Posted in Dallas in 1963, Dallas in 1992, JFK and the grassy knoll, love story, mixed race couples, teens, Years of Sky, young love

The Time’s They Are A-Changin’ or Are They?

There was a time, not so long ago, when being in an interracial relationship was actually dangerous.

Sheldon Best as David at 22 and Auden Thornton as Stace at 22 in “Years of Sky” at 59 E59. Photo by Carol Rosegg.

“Years of Sky,” directed by Christopher Scott at 59E59 Theaters through March 10th, follows the lives of a pair of star-crossed teens.

Amy Hargreaves as Stace at 45 and Gano Grills as David at 45 in “Years of Sky” at 59E59. Photo : Carol Rosegg.

Stace (Auden Thornton) stays true to the dream that she and David (Sheldon Best) can be together in JFK’s more-perfect world. David’s love for her is never completely derailed by other allegiances. By the time they reunite as adults in 1992, David (Gano Grills) is married, and Stace (Amy Hargreaves) is still idealistic.

Barbara Blatner’s bitter-sweet love story plays out over three decades of change and stasis in American society. When they meet again after thirty years, David asks Stace, “In the course a’ your day, ya ever find yourself thinkin’ – ‘I’m white?’

Auden Thornton (Stace at 22)., Tood Davis (Ben) and Sheldon Best  (David at 22).
Photo by Carol Rosegg.

The cleverly executed sets, constructed by The Ken Larson Co. from Rebecca Phillips fine designs, make excellent use of the small space in 59E59’s Theater C.

Among the personable ensemble, Auden Thornton as Stace at 17 and 22, Amy Hargreaves as Stace grown-up and Sheldon Best as the younger David are standouts.  Todd Davis rounds out the cast as David’s dad, Ben.

For more information and tickets for “Years of Sky,” please visit www.59e59.org.

Posted in athletes, comedy, family, love story, parenting, parents and children, politics, rock and roll, siblings, teens, young love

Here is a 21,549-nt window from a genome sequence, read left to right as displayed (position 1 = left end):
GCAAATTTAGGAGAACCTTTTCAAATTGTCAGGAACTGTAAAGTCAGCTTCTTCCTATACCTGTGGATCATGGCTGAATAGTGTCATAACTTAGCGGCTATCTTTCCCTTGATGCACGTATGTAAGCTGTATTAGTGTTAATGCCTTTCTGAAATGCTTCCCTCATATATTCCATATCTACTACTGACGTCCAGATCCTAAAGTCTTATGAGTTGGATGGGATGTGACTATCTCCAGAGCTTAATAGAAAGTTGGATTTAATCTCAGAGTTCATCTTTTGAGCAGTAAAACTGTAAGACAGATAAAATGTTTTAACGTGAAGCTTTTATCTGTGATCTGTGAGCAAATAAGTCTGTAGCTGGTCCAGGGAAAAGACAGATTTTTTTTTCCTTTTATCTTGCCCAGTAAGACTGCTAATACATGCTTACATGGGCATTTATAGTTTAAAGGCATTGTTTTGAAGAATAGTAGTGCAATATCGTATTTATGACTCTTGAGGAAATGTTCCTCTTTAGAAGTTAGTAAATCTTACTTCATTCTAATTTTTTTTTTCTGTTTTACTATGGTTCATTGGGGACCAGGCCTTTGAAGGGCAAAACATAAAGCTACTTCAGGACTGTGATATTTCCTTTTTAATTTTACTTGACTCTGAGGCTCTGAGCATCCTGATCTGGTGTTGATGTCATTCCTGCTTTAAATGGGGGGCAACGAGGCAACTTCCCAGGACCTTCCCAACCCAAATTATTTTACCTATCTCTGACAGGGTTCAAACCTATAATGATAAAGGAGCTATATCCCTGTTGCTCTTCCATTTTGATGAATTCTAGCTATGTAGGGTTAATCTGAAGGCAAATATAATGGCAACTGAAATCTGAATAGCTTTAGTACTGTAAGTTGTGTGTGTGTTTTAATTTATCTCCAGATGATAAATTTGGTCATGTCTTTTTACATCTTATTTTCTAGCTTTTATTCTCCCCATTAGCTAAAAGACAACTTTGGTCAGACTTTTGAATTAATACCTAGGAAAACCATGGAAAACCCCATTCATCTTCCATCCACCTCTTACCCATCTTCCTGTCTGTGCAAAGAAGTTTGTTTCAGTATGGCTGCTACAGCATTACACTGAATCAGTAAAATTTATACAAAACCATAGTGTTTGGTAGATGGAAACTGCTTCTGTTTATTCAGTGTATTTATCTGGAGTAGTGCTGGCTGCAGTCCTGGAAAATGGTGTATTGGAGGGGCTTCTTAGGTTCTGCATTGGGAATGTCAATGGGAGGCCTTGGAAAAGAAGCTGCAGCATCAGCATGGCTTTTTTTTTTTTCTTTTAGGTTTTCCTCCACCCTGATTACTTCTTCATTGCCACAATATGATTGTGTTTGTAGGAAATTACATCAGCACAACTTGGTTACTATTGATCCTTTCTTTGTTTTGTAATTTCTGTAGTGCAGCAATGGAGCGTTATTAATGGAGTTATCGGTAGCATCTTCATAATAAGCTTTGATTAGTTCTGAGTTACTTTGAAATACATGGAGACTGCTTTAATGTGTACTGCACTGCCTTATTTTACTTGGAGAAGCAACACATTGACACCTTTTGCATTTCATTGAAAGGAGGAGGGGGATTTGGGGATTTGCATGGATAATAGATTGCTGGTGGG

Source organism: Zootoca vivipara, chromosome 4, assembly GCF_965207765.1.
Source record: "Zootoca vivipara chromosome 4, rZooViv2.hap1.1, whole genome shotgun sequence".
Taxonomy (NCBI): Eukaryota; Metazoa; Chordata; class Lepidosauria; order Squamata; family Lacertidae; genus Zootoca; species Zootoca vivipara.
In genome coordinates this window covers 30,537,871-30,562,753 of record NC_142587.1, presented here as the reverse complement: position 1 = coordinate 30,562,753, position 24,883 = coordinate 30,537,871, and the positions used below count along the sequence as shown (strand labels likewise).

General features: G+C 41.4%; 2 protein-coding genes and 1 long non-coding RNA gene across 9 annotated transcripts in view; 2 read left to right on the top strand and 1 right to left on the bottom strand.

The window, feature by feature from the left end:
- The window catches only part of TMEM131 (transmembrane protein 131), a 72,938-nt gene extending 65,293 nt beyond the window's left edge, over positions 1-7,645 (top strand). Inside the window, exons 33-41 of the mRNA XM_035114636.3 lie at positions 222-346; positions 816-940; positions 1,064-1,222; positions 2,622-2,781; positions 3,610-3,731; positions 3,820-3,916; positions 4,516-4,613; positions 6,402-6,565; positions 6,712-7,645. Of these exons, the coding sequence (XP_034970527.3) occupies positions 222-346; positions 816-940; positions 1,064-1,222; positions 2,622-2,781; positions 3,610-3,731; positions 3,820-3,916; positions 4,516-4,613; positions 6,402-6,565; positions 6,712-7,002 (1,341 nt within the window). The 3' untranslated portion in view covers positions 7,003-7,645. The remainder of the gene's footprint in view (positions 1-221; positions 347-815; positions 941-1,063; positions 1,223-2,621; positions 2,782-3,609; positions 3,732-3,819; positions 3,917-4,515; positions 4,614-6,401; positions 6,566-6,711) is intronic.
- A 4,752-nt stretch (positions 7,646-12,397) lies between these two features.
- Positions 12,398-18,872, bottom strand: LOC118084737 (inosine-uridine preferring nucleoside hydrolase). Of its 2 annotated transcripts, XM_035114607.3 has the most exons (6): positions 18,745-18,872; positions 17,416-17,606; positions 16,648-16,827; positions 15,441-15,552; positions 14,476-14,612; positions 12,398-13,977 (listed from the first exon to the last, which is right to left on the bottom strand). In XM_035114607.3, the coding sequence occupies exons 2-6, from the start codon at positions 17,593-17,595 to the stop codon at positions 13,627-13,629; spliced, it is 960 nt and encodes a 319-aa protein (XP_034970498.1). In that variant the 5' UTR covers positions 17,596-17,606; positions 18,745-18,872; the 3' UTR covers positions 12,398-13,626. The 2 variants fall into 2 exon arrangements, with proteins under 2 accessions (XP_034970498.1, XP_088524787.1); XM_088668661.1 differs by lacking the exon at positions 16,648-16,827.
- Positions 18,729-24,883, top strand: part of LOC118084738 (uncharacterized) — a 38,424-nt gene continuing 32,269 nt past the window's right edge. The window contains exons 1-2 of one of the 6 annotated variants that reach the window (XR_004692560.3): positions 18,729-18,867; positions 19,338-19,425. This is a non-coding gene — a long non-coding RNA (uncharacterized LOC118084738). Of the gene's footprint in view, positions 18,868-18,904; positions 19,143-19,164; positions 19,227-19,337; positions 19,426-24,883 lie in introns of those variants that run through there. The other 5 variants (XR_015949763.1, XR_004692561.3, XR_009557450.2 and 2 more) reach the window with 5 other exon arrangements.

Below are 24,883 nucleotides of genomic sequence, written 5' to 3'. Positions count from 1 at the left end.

A Tall Order: Anna Kerrigans "The Talls"

Anna Kerrigan’s fine new play, “The Talls” would probably benefit from a more seductive title. Family in dysfunction can have so many iterations, but this one is fresh and beguiling.

Set in a small California town in the 1970’s, “The Talls” at 2econd Stage Theatre Uptown, through August 27th, focuses on the rudderless Clarke children.

Everything in “The Talls” encapsulates the 1970s. The actors are perfectly dressed by Jenny Mannis and the Clarke living room, in a set by Dane Laffrey, is evocative of “The Brady Bunch.”

Big sister, Isabelle (Shannon Esper) feels responsible for keeping her siblings on track. She makes sure they get their homework done, keeps Christian (Michael Oberholtzer) from picking on Catherine (Lauren Holmes) and makes sure that their youngest brother, Nicholas (Timothee Chalamet) gets ready for bed.

Gerard Canonico as Russell James with Shannon
Esper as Isabelle [Photo (c) Joan Marcus] 

The parents, John (Peter Rini) and Anne Clarke (Christa Scott-Reed) are pre-occupied– mostly with dad’s career and aspirations in politics, but also with Anne’s friendship with Sister Connie, one of the children’s teachers.

Christa Scott-Reed as Mrs. Anne Clarke and Peter Rini
as Mr. John Clarke [Photo (c) Joan Marcus] 

Anne, who has forgotten about Christian’s and Catherine’s ball games in the early afternoon, comes home to remind them, over an early cocktail, to get ready to meet their father’s political advisor, Russell James (Gerard Canonico).

Isabelle is not just the oldest in the family, she is also the smartest, and in some ways, despite her youth, the wisest. She is, also, the most daring. Isabelle longs for freedom from the straight and narrow. Her dreams of being a hippie are partly fulfilled as the comedy reaches a poignant outcome.

To find out more about Anna Kerrigan’s “The Talls,” please visit http://2st.com/